to have been conjured out of thin air. Nowhere in the proposed
legislation was a cost assigned to the provision, nor could it be found
in the Congressional Budget Office report that estimated costs and
savings of the plan. In fact, the CBO estimated in a January 21 report
obtained by ThinkProgress
that the family planning provision would actually save the federal
government $700 million over 10 years-and that’s not even considering
the savings to state governments.

As Cristina Page at Rewire noted (1/30/09), Rep. Henry Waxman’s calls to Boehner’s office about the claim found him "not forthcoming." Extra!’s
repeated inquiries likewise produced nothing to substantiate Boehner’s
claims. His office, it would seem, simply invented the whole thing.

And yet instead of performing the basic journalistic task of
fact-checking an easily falsifiable talking point from a GOP press
release, mainstream reporters gleefully repeated it until the provision
was forced off the table. Days later, a few mentioned the true CBO
numbers (e.g., New York Times, USA Today,
both 1/28/09), but quietly enough not to actually challenge the myth,
unlike the moderate pushback mustered against the similar GOP myth
about Nancy Pelosi’s supposed $30 million earmark for marsh mice (FAIR Blog, 3/2/09).

It’s a lesson in the complacency of the Washington press corps;
according to the corporate media’s warped rules of "professionalism"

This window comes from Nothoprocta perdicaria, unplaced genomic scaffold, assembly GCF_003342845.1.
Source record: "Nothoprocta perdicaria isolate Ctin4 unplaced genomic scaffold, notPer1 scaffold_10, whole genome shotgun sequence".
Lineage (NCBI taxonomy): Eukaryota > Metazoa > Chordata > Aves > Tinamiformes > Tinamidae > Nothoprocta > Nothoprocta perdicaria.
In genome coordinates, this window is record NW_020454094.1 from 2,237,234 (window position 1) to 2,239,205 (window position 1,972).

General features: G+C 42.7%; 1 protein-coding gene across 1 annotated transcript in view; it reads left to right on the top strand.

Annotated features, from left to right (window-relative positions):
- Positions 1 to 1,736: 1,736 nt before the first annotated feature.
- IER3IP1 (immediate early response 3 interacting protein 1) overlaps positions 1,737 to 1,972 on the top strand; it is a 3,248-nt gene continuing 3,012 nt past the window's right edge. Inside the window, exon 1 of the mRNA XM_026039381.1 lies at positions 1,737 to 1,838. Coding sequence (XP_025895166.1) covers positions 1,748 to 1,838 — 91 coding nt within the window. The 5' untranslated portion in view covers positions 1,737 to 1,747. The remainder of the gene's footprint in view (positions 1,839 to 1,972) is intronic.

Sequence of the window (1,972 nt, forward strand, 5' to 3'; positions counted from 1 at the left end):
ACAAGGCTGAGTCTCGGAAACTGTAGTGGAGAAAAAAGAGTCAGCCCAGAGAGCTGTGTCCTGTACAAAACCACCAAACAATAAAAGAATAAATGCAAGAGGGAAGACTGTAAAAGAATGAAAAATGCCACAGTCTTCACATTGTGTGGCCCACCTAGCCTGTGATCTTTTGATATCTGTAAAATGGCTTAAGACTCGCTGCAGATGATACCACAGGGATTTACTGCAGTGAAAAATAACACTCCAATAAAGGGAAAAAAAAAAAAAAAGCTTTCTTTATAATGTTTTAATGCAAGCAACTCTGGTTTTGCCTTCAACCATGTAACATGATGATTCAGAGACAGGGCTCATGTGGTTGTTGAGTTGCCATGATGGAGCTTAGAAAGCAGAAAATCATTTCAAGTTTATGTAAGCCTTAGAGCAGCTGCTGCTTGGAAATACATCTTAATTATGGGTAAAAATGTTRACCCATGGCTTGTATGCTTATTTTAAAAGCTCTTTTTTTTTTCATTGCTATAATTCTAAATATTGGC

(see Extra!, 11-12/04),
it’s not journalists’ job to judge a source’s credibility, ferret out
lies or bring up anything that "important people" aren’t already
saying-they’re simply there to report what those important people say.
And since most Democrats were woefully uninformed on the issue and
didn’t push back, journalists didn’t think twice about running with it.

But it’s also a lesson in the respect accorded issues of women’s rights
and health in the corporate, male-dominated media. Few journalists
paused to consider that family planning could actually be a valuable
piece of an economic plan, or the enormous effect it could have on
struggling low-income women across the country; instead, they simply
accepted that the provision was "pork" (e.g., CNN, 1/27/09).

As NPR’s Keith Reed argued (2/2/09):

You can debate, for example, the merits of
family planning and whether or not that’s a good thing or something
that the federal government should be participating in. But I think no
matter what side of the aisle you’re on, how much does that really have
to do with the economy?

A whole lot, actually. As economist Nancy Folbre pointed out on the New York Times Economix blog (2/5/09),
family planning spending would generate roughly as many jobs as other
health spending, and long-term savings-as the CBO also noted-are high.
Folbre also emphasized that family planning increases women’s "access
to higher education and better-paying jobs," and pointed to the
economic disparities involved: Women in the income bracket that would
have been aided by the provision are more than three times as likely to
experience unplanned births than their wealthier counterparts-and thus
more likely to experience the associated financial burdens.
In a rare voice in support of including the family planning program in the package, Boston Globe
columnist Ellen Goodman wrote (1/30/09): "Women’s health was reframed
as pork and dumped as if it were no more fundamental to family life
than the proposal to refurbish the National Mall. All this in an
elusive quest for bipartisan support."

And it couldn’t have happened without the corporate media.

This article was first published by FAIR in Extra!